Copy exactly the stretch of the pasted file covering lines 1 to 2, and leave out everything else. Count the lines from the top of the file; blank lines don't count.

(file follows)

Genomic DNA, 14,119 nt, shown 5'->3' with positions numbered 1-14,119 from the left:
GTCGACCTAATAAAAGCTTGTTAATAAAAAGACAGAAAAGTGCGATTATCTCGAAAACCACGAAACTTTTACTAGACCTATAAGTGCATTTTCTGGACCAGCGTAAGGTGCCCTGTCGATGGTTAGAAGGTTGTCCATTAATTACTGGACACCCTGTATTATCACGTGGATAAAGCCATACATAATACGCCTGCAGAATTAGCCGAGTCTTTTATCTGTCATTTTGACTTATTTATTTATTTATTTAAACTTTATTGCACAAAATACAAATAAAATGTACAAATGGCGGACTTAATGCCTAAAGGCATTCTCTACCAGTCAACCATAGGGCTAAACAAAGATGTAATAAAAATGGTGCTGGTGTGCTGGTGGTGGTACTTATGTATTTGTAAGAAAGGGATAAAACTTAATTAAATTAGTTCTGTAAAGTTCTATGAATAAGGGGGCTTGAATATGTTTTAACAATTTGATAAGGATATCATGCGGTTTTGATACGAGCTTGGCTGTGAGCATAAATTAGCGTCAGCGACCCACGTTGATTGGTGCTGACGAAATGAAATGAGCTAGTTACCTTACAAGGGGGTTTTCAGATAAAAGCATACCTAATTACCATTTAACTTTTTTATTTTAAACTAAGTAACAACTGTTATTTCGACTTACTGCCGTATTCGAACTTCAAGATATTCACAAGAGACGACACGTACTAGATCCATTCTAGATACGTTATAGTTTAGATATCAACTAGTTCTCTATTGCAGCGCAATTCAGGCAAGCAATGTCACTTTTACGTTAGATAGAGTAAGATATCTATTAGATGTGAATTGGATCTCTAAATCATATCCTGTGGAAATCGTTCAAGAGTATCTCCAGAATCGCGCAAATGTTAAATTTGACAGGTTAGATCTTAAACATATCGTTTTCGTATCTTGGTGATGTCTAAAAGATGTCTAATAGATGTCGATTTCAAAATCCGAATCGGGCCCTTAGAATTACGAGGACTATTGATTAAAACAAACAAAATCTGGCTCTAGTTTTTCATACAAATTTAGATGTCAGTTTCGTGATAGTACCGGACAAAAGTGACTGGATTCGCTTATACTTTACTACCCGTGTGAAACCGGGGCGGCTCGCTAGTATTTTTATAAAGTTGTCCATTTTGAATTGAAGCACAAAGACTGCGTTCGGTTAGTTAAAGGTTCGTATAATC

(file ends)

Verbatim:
Genomic DNA, 14,119 nt, shown 5'->3' with positions numbered 1-14,119 from the left:
GTCGACCTAATAAAAGCTTGTTAATAAAAAGACAGAAAAGTGCGATTATCTCGAAAACCACGAAACTTTTACTAGACCTATAAGTGCATTTTCTGGACCAGCGTAAGGTGCCCTGTCGATGGTTAGAAGGTTGTCCATTAATTACTGGACACCCTGTATTATCACGTGGATAAAGCCATACATAATACGCCTGCAGAATTAGCCGAGTCTTTTATCTGTCATTTTGACTTATTTATTTATTTATTTAAACTTTATTGCACAAAATACAAATAAAATGTACAAATGGCGGACTTAATGCCTAAAGGCATTCTCTACCAGTCAACCATAGGGCTAAACAAAGATGTAATAAAAATGGTGCTGGTGTGCTGGTGGTGGTACTTATGTATTTGTAAGAAAGGGATAAAACTTAATTAAATTAGTTCTGTAAAGTTCTATGAATAAGGGGGCTTGAATATGTTTTAACAATTTGATAAGGATATCATGCGGTTTTGATACGAGCTTGGCTGTGAGCATAAATTAGCGTCAGCGACCCACGTTGATTGGTGCTGACGAAATGAAATGAGCTAGTTACCTTACAAGGGGGTTTTCAGATAAAAGCATACCTAATTACCATTTAACTTTTTTATTTTAAACTAAGTAACAACTGTTATTTCGACTTACTGCCGTATTCGAACTTCAAGATATTCACAAGAGACGACACGTACTAGATCCATTCTAGATACGTTATAGTTTAGATATCAACTAGTTCTCTATTGCAGCGCAATTCAGGCAAGCAATGTCACTTTTACGTTAGATAGAGTAAGATATCTATTAGATGTGAATTGGATCTCTAAATCATATCCTGTGGAAATCGTTCAAGAGTATCTCCAGAATCGCGCAAATGTTAAATTTGACAGGTTAGATCTTAAACATATCGTTTTCGTATCTTGGTGATGTCTAAAAGATGTCTAATAGATGTCGATTTCAAAATCCGAATCGGGCCCTTAGAATTACGAGGACTATTGATTAAAACAAACAAAATCTGGCTCTAGTTTTTCATACAAATTTAGATGTCAGTTTCGTGATAGTACCGGACAAAAGTGACTGGATTCGCTTATACTTTACTACCCGTGTGAAACCGGGGCGGCTCGCTAGTATTTTTATAAAGTTGTCCATTTTGAATTGAAGCACAAAGACTGCGTTCGGTTAGTTAAAGGTTCGTATAATC